He is the Friend who takes our burdens on himself. He is a refuge who protects us from every evil and enemy. Even if other friends despise or forsake us, we can find solace in our friendship with our Lord and Savior.

Jesus is not ashamed to call himself our God and Friend (Hebrews 11:16). He forgives our betrayals, denials and doubts. He loves us with an undying love that caused him to die for us. He announces his love to us with the words of absolution. He proclaims his devotion to us on the cross. He whispers encouragement and advice into our ears through His holy Scriptures. He speaks his comfort and consolation into our hearts through his resurrection gospel. He clothes us with his own robes of righteousness in our baptism. He feeds our weak faith with his sacramental meal. He sends his holy angels to watch over us. He sits on his throne to work everything out for our good. He places his nail-scarred hands around our hands to lead us to his heavenly home. He gives us his blessing to live as his Father’s children, his Spirit’s saints, and his eternal friends.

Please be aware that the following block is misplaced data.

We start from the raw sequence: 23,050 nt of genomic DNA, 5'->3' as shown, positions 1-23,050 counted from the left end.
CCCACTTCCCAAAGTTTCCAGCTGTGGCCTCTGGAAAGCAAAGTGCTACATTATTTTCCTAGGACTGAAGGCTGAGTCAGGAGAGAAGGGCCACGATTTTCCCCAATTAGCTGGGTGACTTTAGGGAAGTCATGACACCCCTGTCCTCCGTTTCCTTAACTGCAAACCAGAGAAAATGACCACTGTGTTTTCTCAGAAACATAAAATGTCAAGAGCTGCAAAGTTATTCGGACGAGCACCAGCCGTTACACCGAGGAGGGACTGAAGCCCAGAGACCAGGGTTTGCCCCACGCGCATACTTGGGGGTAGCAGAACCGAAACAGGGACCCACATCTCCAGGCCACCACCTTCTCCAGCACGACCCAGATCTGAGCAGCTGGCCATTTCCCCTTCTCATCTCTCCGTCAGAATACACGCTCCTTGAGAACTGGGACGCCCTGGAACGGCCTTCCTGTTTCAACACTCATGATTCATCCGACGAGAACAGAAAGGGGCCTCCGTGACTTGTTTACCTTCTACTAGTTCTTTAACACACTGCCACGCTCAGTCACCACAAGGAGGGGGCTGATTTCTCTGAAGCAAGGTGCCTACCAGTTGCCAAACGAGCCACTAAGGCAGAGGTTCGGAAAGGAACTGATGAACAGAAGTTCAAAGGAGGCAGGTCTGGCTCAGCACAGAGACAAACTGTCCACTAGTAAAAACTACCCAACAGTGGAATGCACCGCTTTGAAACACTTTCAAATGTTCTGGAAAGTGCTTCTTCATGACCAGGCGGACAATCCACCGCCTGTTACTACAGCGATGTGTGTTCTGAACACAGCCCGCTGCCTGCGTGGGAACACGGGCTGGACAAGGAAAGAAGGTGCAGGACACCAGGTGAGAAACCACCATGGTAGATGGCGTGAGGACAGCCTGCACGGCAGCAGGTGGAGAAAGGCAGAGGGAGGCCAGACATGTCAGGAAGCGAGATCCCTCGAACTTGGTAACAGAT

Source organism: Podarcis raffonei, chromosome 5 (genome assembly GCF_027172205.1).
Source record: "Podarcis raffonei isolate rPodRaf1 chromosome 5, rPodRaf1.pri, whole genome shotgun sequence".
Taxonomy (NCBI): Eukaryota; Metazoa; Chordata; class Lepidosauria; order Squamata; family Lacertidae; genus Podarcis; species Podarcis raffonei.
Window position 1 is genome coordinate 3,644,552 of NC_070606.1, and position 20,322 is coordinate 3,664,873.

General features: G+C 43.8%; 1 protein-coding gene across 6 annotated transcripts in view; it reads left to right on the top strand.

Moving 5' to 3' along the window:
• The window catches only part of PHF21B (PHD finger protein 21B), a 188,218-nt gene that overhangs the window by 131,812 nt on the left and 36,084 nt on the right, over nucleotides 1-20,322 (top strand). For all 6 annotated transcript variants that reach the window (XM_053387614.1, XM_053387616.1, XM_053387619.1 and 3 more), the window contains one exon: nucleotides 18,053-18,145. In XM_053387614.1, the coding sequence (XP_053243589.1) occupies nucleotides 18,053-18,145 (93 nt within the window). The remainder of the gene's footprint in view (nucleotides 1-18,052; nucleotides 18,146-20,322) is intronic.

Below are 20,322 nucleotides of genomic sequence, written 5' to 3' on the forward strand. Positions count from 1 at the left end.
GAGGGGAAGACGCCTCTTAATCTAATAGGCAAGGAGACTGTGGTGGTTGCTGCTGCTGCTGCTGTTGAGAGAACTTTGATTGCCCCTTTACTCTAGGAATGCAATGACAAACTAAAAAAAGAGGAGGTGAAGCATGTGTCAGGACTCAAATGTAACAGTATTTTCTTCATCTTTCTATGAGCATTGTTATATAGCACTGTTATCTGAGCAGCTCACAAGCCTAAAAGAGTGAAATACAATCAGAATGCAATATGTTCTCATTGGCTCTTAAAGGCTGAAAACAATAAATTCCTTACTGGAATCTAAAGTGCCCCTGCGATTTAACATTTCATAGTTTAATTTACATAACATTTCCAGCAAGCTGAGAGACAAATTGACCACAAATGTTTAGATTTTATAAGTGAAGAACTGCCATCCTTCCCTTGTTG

Friendship takes many forms – from causal acquaintance to bosom buddy. You may have childhood friends, friends from high school or college. Your best friend may be your sibling or your spouse. Jesus’ friendship to you allows you to be Christian friends to all of them.

Though Jesus should be our enemy, he has made us his eternal friends. If there is ever a moment in your life when you feel alone; if it ever feels like an entire stadium is against you; if it seems like your enemies want you dead, never forget your Best Friend.

Jesus said, “Greater love has no one than this, that one lay down his life for his friends” (John 15:13). Jesus is the Friend who laid down his life for you. Jesus stands beside you with his arm around your shoulder. He has made his covenant of friendship with you. He loves you with his own soul. Amen.

Dear friends, since God so loved us, we also ought to love one another. 1 John 4:11